Gender identity, also known as core gender, is the intrinsic sense of being male, female, or an alternative gender. Transgender is an adjective used to designate “a person whose identity does not confirm unambiguously to conventional notions of male or female gender.” Put another way, transgender is an adjective used to describe a person who has a gender identity that differs, in varying degrees, from the sex observed and assigned at birth.

 . . .

LEGAL FRAMEWORK

 1.      The Equal Protection Clause

The Equal Protection Clause of the Fourteenth Amendment requires that all similarly situated people be treated alike. Equal protection requirements restrict state legislative action that is inconsistent with bedrock constitutional guarantees, such as equality in treatment. An equal protection claim is established when plaintiffs show they were treated differently than other similarly situated people. Yet, states are given significant leeway to establish laws to effectively govern citizens and remedy societal ills. Because of this, successful equal protection claims additionally require plaintiffs to show the difference in treatment was the result of intentional or purposeful discrimination.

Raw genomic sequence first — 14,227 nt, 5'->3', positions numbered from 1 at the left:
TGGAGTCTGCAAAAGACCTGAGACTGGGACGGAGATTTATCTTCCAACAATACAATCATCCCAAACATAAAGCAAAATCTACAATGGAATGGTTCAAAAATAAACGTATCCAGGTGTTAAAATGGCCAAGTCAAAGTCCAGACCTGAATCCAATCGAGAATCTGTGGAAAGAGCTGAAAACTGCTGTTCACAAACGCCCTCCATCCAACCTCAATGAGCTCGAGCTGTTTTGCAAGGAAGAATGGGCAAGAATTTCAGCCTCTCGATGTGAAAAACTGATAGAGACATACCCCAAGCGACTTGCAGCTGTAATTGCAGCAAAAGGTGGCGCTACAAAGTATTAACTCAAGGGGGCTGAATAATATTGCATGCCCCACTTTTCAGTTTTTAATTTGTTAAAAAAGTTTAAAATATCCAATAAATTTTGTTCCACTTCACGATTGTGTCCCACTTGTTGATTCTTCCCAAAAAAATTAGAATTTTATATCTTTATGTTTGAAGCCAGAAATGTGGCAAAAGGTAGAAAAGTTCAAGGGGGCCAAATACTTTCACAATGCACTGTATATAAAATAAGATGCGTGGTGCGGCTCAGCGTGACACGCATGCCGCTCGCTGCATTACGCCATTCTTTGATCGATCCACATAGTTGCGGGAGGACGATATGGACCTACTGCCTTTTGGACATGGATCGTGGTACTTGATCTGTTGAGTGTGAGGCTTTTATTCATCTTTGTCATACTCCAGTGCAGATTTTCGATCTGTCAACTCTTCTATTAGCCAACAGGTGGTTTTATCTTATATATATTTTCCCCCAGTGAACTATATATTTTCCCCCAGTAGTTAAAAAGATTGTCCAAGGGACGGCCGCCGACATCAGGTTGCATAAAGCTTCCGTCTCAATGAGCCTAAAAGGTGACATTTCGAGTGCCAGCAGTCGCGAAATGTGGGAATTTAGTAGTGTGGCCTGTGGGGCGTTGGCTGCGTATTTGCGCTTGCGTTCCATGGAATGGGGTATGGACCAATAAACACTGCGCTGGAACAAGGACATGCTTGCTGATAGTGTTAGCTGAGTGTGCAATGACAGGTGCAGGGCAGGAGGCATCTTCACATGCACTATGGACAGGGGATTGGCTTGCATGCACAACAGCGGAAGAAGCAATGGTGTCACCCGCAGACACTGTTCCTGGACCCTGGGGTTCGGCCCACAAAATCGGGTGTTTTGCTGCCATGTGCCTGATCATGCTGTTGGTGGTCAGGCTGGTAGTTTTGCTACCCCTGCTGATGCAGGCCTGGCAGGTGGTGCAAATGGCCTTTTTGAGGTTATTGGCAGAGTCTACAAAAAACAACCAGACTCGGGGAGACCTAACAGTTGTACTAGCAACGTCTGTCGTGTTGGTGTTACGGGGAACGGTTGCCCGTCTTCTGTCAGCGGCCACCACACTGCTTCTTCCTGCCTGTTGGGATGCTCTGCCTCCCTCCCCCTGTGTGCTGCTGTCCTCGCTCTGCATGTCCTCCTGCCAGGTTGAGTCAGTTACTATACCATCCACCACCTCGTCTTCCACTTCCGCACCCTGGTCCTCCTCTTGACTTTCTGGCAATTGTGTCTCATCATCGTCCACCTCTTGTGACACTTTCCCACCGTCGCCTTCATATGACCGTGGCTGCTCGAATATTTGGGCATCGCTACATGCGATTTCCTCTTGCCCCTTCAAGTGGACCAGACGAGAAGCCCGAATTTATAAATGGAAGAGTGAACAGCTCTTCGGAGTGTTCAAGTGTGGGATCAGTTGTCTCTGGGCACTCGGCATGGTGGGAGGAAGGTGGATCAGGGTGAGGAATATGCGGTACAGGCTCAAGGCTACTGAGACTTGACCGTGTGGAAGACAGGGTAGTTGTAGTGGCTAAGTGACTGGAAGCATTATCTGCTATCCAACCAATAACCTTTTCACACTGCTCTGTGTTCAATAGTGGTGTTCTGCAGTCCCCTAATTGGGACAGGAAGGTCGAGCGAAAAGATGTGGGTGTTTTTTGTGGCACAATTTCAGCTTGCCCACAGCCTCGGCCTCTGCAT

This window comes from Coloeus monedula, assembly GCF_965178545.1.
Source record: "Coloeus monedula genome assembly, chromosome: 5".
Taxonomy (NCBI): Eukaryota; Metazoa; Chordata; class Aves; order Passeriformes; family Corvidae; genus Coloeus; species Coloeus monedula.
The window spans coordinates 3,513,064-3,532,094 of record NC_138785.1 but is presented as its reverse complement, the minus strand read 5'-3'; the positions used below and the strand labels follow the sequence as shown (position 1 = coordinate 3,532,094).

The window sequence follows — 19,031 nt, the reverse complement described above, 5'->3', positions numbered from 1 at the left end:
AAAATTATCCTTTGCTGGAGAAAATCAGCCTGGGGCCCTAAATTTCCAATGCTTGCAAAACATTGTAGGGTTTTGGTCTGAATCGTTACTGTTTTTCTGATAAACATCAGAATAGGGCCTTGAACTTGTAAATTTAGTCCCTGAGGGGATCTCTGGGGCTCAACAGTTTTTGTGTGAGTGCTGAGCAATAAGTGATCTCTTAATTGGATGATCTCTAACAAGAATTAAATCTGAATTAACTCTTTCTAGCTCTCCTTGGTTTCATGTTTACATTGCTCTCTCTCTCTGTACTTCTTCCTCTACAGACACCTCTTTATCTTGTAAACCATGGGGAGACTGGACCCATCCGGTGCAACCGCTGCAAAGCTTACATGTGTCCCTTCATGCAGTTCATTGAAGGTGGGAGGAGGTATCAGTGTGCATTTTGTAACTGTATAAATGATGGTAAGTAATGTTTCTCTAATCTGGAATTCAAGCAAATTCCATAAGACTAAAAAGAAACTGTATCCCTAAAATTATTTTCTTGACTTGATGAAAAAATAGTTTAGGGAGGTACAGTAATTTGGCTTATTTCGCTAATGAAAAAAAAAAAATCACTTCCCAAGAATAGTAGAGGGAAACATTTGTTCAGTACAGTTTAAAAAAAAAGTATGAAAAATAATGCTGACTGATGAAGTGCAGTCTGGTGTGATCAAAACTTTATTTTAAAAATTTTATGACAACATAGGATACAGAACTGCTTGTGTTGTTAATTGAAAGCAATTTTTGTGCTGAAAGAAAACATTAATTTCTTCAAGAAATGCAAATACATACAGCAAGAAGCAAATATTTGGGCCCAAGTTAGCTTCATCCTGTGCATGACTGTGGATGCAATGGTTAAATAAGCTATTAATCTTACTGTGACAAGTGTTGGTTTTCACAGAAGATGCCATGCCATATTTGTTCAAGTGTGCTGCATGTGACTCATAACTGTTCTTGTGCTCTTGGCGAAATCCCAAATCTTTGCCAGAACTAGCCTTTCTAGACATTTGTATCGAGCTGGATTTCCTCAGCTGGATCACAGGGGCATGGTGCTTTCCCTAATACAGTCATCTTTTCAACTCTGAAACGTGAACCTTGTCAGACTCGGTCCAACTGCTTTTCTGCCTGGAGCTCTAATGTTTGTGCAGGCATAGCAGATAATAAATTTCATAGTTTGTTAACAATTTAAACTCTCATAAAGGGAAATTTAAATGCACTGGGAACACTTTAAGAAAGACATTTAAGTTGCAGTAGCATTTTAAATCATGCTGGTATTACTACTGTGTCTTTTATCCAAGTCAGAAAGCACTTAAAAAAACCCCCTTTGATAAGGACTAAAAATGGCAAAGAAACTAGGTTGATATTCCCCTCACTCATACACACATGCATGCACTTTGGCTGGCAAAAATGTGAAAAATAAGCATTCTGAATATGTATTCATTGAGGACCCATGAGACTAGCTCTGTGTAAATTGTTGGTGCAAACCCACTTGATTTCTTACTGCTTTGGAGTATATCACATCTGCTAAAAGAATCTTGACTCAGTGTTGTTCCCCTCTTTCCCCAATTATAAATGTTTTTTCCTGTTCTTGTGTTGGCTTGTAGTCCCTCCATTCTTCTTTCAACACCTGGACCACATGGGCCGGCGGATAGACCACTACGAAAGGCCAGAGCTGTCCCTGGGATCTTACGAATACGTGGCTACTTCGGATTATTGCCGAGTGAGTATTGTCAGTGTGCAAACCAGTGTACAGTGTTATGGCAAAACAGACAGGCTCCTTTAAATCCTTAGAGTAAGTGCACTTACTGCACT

The whole case could have been settled at this point. Here is what Judge Dale could have said—but, unfortunately, did not:

Since there remains a scientific consensus that “sex” is an inherently different characteristic from “gender identity” or “core gender,” (the former being biological, the latter psychological), and since Idaho birth certificates note only the “sex” of the individual and not the “gender” or “gender identity,” the plaintiffs’ claims fail.

It is understandable that plaintiffs may experience hardships as a result of their “gender” or “gender identity” not matching the “sex” listed on their birth certificates. It is understandable that they might prefer that all identity documents, including birth certificates, should reflect only the male or female designation that they prefer as their “gender identity.” However, these are concerns that they must take to the legislature, not the courts.

For now, Idaho has made the policy decision that birth certificates should reflect the “sex” of the child, defined in biological terms. In the vast majority of cases, this is readily identifiable (and in the rare exceptions, Idaho law and policy already allows correction if the biological sex is identified incorrectly). This decision certainly has a rational basis, since it is hard to even conceptualize how anyone could identify or assign a “gender” or “gender identity” (as distinct from “sex”) to a newborn infant.

It would be within the power of the legislature to authorize retroactive changes to birth certificates in the way the plaintiffs desire. Some legislators may see an individual’s psychological “gender identity” as a more fundamental aspect of who the person is, and may favor the policy change requested by plaintiffs as a way of alleviating the inconvenience and suffering endured by transgender individuals. However, some legislators may see an individual’s biological “sex” as a more fundamental aspect of who the person is, and may prefer to preserve the integrity and accuracy of the birth certificate as a permanent factual record of the individual’s biological sex at birth.